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Bach: St.Matthew Passion Box set


Price: £13.10 & FREE Delivery in the UK. Details
Includes FREE MP3 version of this album.
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Frequently Bought Together

Bach: St.Matthew Passion + Bach: Mass in B Minor + Beethoven: Missa Solemnis
Price For All Three: £42.41

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Product details

  • Audio CD (5 Feb 2001)
  • SPARS Code: ADD
  • Number of Discs: 3
  • Format: Box set
  • Label: EMI
  • ASIN: B000058UST
  • Other Editions: Audio CD  |  MP3 Download
  • Average Customer Review: 4.2 out of 5 stars  See all reviews (13 customer reviews)
  • Amazon Bestsellers Rank: 12,699 in Music (See Top 100 in Music)

Disc: 1
1. Nr.1 Chor: Kommt, ihr Töchter
2. Nr.2 Rezitativ: Da Jesus diese Rede (Evangelist/Jesus)
3. Nr.3 Choral: Herzliebster Jesus (Chor I II/Orchester I II)
4. Nr.4 Rezitativ: Da versammelten sich die Hohempriester (Evangelist)
5. Nr.5 Chor: Ja nicht auf das Fest (Chor I II/Orchester I II)
6. Nr.6 Rezitativ: Da nun Jesus (Evangelist)
See all 31 tracks on this disc
Disc: 2
1. Nr.32 Rezitativ: Und er er kam (Evangelist/Jesus/Judas)
2. Nr.33 Duett: So ist mein Jesus nun gefangen (Sopran/Alt/Orchester I/Chor II/Orchester II) -Chor: Sind Blitze, sind Donner (Chor I II/Orchester I II)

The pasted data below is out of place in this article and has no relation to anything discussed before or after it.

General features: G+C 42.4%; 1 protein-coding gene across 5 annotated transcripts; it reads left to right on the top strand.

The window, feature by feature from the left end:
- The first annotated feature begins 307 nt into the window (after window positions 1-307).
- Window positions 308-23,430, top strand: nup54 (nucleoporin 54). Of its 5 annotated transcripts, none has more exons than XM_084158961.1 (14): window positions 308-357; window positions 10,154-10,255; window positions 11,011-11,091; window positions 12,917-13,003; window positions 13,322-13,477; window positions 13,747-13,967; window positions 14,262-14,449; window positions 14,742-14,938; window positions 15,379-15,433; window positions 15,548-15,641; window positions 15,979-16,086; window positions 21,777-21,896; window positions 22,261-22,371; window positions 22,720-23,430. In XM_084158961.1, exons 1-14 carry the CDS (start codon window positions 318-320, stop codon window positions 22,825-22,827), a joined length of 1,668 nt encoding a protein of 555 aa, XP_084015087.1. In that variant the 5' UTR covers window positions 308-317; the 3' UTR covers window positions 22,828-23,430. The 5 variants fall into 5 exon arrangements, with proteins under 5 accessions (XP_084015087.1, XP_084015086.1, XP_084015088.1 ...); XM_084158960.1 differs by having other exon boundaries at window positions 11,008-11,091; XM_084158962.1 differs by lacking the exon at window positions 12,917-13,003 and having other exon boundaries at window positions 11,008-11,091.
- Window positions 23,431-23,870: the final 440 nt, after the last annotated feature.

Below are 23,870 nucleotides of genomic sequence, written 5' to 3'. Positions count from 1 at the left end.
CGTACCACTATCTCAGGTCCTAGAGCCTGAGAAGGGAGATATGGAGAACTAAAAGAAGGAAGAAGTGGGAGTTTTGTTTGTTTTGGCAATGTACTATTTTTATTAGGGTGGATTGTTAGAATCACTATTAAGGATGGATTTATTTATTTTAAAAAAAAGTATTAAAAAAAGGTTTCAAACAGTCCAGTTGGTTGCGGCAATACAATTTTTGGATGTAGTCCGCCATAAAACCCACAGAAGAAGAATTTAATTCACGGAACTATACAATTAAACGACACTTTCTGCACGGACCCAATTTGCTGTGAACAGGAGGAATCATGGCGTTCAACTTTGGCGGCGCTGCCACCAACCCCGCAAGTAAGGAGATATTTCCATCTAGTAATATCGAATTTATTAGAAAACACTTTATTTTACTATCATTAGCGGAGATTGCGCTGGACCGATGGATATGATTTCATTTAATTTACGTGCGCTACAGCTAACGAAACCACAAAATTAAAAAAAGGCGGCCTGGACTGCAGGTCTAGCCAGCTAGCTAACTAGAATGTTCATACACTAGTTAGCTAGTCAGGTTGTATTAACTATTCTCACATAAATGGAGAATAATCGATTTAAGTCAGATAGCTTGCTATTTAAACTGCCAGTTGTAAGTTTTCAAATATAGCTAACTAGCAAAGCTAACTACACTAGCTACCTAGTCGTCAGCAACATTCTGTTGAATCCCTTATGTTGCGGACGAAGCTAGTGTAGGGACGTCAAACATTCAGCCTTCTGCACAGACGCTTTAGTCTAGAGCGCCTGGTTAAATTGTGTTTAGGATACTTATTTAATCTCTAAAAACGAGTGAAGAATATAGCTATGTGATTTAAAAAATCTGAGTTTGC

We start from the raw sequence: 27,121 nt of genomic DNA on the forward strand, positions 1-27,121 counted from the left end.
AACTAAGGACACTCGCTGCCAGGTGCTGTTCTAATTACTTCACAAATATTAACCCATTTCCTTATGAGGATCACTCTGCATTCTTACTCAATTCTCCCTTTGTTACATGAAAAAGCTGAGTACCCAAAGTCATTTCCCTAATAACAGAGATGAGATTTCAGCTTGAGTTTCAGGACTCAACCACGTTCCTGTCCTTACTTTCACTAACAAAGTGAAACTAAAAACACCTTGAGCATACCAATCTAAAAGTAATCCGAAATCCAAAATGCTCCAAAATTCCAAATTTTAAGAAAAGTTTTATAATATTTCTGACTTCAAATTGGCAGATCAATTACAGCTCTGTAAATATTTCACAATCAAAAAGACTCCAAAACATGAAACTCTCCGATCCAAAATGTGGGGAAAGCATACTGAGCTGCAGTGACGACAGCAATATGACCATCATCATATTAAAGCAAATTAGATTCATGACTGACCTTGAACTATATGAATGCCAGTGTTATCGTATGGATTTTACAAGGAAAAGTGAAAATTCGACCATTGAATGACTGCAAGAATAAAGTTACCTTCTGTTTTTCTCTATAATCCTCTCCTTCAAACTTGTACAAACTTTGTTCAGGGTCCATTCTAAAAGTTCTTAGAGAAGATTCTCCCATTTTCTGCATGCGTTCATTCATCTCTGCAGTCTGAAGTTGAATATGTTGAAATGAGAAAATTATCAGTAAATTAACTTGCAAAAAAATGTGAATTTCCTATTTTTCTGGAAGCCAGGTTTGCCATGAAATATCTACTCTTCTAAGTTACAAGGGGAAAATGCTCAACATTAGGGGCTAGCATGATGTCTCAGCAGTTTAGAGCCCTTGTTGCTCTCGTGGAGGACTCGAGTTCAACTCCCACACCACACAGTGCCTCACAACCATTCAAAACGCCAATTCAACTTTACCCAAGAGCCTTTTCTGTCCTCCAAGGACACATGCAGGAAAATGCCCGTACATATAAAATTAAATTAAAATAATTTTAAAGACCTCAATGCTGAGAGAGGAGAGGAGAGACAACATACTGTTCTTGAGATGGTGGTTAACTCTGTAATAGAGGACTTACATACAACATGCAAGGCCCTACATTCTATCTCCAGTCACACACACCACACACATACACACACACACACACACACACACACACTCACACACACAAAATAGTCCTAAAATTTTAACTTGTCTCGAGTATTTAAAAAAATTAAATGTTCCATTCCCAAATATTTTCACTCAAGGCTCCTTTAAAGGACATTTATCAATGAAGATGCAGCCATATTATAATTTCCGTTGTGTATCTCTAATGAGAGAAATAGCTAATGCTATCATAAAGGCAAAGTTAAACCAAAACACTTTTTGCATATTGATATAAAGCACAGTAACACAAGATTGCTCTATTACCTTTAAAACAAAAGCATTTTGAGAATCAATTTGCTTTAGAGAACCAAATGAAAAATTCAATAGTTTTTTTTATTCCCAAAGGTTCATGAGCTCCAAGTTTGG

3. Nr.34 Rezitativ: Und siehe, einer aus denen (Evangelist/Jesus)
4. Nr.35 Choral: O Mensch, bewein dein Sünde gross (Chor I II/Orchester I II/Ripieno)
5. Nr.36 Ach, nun ist mein Jesus hin (Alt/Chor I) mit Chor: Wo ist denn dein Freund (Chor II/Orchester II)
6. Nr.37 Rezitativ: Die aber Jesum gegriffen hatten (Evangelist)
See all 27 tracks on this disc
Disc: 3
1. Nr.59 Rezitativ: Sie schrieen aber noch mehr (Evangelist/Pilatus) Chor: LaB ihn kreuzigen! (Chor I II/Orchester I II)
2. Nr.60 Rezitativ: Erbarm' es Gott! (Alt/Orchester II)
3. Nr.61 Arie: Können Tränen meiner Wangen (Alt/Orchester II)
4. Nr.62 Rezitativ: Da nahmen die Kriegsknechte (Evangelist) mit Chor: Gegrüsset seist du (Chor I II/Orchester I II)
5. Nr.63 Choral: O Haupt voll Blut und Wunden (Chor I II/Orchester I II)
6. Nr.64 Rezitativ: Und da sie ihn verspottet hatten (Evangelist)
See all 20 tracks on this disc

Product Description

I will ship by EMS or SAL items in stock in Japan. It is approximately 7-14days on delivery date. You wholeheartedly support customers as satisfactory. Thank you for you seeing it.

Customer Reviews

4.2 out of 5 stars
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Most Helpful Customer Reviews

26 of 27 people found the following review helpful By hillbank68 TOP 500 REVIEWER on 8 Mar 2007
Format: Audio CD